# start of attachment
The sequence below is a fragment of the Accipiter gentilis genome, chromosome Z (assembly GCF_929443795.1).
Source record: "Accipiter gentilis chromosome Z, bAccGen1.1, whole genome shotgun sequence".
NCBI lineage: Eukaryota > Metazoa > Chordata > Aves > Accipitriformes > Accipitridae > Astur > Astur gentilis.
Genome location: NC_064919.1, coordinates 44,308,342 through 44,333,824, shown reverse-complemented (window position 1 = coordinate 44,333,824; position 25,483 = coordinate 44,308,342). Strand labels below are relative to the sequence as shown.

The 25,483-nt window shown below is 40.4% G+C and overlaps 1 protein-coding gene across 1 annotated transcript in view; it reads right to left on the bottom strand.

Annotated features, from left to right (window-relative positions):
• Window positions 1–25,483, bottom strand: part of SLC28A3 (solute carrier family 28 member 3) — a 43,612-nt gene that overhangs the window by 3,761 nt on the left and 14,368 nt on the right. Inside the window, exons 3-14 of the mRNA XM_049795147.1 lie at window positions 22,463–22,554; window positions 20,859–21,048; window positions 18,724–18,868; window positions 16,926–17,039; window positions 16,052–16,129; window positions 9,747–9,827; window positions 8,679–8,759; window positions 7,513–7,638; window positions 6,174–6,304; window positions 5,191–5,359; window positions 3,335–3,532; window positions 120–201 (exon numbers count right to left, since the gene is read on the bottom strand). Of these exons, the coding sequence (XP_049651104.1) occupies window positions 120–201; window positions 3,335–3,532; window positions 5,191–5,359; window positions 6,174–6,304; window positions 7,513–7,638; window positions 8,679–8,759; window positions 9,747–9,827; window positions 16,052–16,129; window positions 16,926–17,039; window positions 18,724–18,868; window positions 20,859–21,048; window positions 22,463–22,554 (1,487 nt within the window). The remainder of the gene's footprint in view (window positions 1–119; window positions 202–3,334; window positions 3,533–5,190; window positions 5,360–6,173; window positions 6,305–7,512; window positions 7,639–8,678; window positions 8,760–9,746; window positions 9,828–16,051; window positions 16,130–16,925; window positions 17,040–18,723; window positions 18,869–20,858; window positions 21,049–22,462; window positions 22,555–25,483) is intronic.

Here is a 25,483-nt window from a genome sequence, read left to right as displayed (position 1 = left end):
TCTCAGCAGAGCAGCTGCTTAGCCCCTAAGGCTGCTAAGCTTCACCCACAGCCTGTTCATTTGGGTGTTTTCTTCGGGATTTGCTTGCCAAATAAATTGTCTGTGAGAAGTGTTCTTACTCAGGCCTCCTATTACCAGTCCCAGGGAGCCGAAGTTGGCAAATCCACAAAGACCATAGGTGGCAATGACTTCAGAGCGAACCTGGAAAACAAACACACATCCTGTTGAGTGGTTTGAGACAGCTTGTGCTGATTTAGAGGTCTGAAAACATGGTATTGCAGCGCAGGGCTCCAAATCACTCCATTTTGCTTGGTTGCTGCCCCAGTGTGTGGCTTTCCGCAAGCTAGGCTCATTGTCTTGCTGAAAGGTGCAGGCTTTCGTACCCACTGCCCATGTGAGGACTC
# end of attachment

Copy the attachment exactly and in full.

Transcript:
The sequence below is a fragment of the Accipiter gentilis genome, chromosome Z (assembly GCF_929443795.1).
Source record: "Accipiter gentilis chromosome Z, bAccGen1.1, whole genome shotgun sequence".
NCBI lineage: Eukaryota > Metazoa > Chordata > Aves > Accipitriformes > Accipitridae > Astur > Astur gentilis.
Genome location: NC_064919.1, coordinates 44,308,342 through 44,333,824, shown reverse-complemented (window position 1 = coordinate 44,333,824; position 25,483 = coordinate 44,308,342). Strand labels below are relative to the sequence as shown.

The 25,483-nt window shown below is 40.4% G+C and overlaps 1 protein-coding gene across 1 annotated transcript in view; it reads right to left on the bottom strand.

Annotated features, from left to right (window-relative positions):
• Window positions 1–25,483, bottom strand: part of SLC28A3 (solute carrier family 28 member 3) — a 43,612-nt gene that overhangs the window by 3,761 nt on the left and 14,368 nt on the right. Inside the window, exons 3-14 of the mRNA XM_049795147.1 lie at window positions 22,463–22,554; window positions 20,859–21,048; window positions 18,724–18,868; window positions 16,926–17,039; window positions 16,052–16,129; window positions 9,747–9,827; window positions 8,679–8,759; window positions 7,513–7,638; window positions 6,174–6,304; window positions 5,191–5,359; window positions 3,335–3,532; window positions 120–201 (exon numbers count right to left, since the gene is read on the bottom strand). Of these exons, the coding sequence (XP_049651104.1) occupies window positions 120–201; window positions 3,335–3,532; window positions 5,191–5,359; window positions 6,174–6,304; window positions 7,513–7,638; window positions 8,679–8,759; window positions 9,747–9,827; window positions 16,052–16,129; window positions 16,926–17,039; window positions 18,724–18,868; window positions 20,859–21,048; window positions 22,463–22,554 (1,487 nt within the window). The remainder of the gene's footprint in view (window positions 1–119; window positions 202–3,334; window positions 3,533–5,190; window positions 5,360–6,173; window positions 6,305–7,512; window positions 7,639–8,678; window positions 8,760–9,746; window positions 9,828–16,051; window positions 16,130–16,925; window positions 17,040–18,723; window positions 18,869–20,858; window positions 21,049–22,462; window positions 22,555–25,483) is intronic.

Here is a 25,483-nt window from a genome sequence, read left to right as displayed (position 1 = left end):
TCTCAGCAGAGCAGCTGCTTAGCCCCTAAGGCTGCTAAGCTTCACCCACAGCCTGTTCATTTGGGTGTTTTCTTCGGGATTTGCTTGCCAAATAAATTGTCTGTGAGAAGTGTTCTTACTCAGGCCTCCTATTACCAGTCCCAGGGAGCCGAAGTTGGCAAATCCACAAAGACCATAGGTGGCAATGACTTCAGAGCGAACCTGGAAAACAAACACACATCCTGTTGAGTGGTTTGAGACAGCTTGTGCTGATTTAGAGGTCTGAAAACATGGTATTGCAGCGCAGGGCTCCAAATCACTCCATTTTGCTTGGTTGCTGCCCCAGTGTGTGGCTTTCCGCAAGCTAGGCTCATTGTCTTGCTGAAAGGTGCAGGCTTTCGTACCCACTGCCCATGTGAGGACTC